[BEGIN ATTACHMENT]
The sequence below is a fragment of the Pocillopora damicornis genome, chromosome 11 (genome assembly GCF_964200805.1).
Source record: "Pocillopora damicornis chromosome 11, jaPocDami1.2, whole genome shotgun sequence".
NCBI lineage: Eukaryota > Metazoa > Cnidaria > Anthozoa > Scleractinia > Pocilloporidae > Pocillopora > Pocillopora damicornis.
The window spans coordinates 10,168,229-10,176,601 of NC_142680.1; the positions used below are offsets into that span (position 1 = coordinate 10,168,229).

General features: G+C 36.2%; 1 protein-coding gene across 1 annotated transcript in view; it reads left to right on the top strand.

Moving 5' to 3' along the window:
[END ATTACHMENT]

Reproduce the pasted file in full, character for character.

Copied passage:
The sequence below is a fragment of the Pocillopora damicornis genome, chromosome 11 (genome assembly GCF_964200805.1).
Source record: "Pocillopora damicornis chromosome 11, jaPocDami1.2, whole genome shotgun sequence".
NCBI lineage: Eukaryota > Metazoa > Cnidaria > Anthozoa > Scleractinia > Pocilloporidae > Pocillopora > Pocillopora damicornis.
The window spans coordinates 10,168,229-10,176,601 of NC_142680.1; the positions used below are offsets into that span (position 1 = coordinate 10,168,229).

General features: G+C 36.2%; 1 protein-coding gene across 1 annotated transcript in view; it reads left to right on the top strand.

Moving 5' to 3' along the window: